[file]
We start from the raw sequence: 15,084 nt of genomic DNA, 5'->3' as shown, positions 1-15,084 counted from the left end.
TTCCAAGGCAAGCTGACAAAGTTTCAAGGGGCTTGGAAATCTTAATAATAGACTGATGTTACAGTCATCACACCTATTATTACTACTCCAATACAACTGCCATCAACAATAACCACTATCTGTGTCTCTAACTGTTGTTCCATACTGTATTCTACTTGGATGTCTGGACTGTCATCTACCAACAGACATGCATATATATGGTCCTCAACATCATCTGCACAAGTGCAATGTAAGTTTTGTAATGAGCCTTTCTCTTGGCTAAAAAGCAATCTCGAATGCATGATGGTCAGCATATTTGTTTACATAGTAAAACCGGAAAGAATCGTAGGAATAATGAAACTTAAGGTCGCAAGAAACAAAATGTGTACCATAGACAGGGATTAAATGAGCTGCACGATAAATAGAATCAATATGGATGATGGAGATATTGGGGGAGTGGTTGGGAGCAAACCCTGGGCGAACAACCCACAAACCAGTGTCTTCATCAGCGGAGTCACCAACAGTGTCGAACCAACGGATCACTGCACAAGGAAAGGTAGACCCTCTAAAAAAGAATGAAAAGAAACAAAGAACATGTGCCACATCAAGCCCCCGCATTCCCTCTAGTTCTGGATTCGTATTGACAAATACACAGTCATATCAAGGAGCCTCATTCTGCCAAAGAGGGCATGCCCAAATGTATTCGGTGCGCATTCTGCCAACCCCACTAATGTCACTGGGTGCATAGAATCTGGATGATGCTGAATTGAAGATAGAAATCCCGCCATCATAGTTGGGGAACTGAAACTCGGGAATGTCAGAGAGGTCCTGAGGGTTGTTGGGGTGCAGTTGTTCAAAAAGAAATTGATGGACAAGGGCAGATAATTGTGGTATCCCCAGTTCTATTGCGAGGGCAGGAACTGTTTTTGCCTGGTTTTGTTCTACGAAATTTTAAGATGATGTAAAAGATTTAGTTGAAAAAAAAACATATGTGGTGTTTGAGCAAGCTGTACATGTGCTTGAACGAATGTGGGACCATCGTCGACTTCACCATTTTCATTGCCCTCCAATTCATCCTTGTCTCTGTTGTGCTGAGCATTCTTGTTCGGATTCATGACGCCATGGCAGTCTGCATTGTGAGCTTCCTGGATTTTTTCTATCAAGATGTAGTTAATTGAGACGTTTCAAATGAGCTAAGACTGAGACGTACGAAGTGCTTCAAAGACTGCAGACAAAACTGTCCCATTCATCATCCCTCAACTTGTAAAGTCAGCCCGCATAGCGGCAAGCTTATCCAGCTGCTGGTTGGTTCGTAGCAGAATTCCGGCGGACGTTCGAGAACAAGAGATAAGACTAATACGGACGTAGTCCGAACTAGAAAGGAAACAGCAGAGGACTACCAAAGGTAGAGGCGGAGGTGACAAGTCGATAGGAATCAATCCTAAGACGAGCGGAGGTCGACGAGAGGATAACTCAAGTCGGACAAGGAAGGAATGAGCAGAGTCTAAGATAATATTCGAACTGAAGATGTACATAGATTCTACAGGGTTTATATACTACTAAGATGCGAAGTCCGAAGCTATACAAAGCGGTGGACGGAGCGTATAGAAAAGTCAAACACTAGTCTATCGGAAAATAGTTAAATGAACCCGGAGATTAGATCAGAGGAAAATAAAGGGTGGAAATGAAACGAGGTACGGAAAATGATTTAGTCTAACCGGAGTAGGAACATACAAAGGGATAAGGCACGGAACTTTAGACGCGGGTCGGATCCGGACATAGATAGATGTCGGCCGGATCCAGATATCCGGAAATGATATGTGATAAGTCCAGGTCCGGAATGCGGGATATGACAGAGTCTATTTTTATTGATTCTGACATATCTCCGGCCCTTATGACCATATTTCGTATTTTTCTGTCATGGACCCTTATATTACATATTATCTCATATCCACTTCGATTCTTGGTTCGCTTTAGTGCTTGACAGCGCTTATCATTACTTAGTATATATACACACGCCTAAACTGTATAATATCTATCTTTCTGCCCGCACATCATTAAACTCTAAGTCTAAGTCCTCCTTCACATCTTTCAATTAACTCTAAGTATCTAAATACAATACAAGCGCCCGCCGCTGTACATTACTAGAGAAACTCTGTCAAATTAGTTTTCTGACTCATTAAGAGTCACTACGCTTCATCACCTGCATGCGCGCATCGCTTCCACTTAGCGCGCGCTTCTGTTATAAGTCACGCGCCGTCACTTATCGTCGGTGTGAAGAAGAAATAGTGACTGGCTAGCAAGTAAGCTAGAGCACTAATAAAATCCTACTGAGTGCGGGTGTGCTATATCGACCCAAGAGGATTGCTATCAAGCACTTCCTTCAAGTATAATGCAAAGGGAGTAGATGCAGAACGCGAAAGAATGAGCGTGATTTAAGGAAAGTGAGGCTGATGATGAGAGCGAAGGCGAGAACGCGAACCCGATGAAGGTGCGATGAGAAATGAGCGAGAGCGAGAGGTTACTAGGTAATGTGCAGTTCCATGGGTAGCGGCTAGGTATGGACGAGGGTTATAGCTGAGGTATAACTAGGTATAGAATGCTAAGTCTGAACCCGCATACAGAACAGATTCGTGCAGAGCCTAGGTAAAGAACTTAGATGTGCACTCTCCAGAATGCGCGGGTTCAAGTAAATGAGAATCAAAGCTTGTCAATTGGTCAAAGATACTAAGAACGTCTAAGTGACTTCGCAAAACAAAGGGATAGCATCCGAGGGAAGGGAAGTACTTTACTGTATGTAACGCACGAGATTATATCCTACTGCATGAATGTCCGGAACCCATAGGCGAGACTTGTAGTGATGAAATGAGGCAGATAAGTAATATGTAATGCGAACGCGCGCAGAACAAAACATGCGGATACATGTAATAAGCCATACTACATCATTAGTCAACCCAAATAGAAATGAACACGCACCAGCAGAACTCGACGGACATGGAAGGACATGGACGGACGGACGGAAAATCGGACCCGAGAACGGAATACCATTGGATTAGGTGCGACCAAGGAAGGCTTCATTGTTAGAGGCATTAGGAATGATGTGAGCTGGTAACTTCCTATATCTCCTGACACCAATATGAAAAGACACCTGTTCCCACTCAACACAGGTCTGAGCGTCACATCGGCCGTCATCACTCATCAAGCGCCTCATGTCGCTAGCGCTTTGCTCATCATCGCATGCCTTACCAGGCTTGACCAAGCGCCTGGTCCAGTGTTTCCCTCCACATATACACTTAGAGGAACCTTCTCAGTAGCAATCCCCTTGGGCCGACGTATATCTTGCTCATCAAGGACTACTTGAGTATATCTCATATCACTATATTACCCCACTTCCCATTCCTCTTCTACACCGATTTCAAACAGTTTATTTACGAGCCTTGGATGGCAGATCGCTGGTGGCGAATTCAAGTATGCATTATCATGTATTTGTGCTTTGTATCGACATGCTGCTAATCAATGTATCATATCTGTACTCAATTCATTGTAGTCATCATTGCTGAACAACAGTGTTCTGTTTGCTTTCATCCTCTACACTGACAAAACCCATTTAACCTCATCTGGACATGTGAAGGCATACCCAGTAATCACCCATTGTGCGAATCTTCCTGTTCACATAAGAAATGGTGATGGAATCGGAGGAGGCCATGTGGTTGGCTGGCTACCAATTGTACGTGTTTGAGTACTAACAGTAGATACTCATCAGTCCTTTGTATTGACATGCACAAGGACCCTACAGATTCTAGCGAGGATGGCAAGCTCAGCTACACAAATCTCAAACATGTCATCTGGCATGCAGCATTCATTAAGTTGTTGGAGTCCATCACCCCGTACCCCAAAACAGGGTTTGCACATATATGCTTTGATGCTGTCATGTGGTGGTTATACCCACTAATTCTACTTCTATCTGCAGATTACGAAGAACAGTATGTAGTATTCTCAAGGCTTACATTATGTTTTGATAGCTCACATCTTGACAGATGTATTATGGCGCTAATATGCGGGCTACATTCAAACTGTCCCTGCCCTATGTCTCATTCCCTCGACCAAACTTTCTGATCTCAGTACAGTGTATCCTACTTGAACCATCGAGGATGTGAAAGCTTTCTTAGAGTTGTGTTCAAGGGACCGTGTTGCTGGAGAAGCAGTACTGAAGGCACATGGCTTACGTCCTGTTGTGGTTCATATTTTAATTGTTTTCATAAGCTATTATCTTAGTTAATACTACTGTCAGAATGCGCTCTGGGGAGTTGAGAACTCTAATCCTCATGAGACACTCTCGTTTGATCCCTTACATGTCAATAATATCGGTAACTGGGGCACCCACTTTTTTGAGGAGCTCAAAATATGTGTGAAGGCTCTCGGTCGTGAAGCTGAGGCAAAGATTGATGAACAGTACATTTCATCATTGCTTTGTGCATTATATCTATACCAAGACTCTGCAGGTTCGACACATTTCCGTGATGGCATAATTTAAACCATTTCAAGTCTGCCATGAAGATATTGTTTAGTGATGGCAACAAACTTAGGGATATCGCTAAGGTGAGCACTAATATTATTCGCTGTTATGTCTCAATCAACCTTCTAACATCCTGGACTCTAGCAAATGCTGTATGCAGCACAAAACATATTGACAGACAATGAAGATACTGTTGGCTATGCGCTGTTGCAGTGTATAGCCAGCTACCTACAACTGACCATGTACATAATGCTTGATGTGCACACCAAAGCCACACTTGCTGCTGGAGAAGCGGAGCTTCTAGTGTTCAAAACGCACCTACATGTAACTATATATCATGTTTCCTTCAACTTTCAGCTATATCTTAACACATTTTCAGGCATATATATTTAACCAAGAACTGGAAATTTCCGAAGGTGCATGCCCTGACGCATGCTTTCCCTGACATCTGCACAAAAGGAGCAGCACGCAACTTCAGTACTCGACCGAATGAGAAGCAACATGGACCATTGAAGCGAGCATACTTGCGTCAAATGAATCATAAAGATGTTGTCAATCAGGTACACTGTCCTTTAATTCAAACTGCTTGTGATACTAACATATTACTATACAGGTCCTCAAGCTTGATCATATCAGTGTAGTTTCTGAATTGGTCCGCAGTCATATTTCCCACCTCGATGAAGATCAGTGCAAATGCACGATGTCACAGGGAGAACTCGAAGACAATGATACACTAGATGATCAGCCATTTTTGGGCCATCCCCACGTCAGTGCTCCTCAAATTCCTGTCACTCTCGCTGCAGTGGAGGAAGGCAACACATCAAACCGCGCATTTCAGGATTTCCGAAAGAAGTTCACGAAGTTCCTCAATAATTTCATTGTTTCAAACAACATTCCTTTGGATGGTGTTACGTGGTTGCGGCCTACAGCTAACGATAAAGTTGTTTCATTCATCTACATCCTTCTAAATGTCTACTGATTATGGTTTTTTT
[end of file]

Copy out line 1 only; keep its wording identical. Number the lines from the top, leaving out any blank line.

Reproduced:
We start from the raw sequence: 15,084 nt of genomic DNA, 5'->3' as shown, positions 1-15,084 counted from the left end.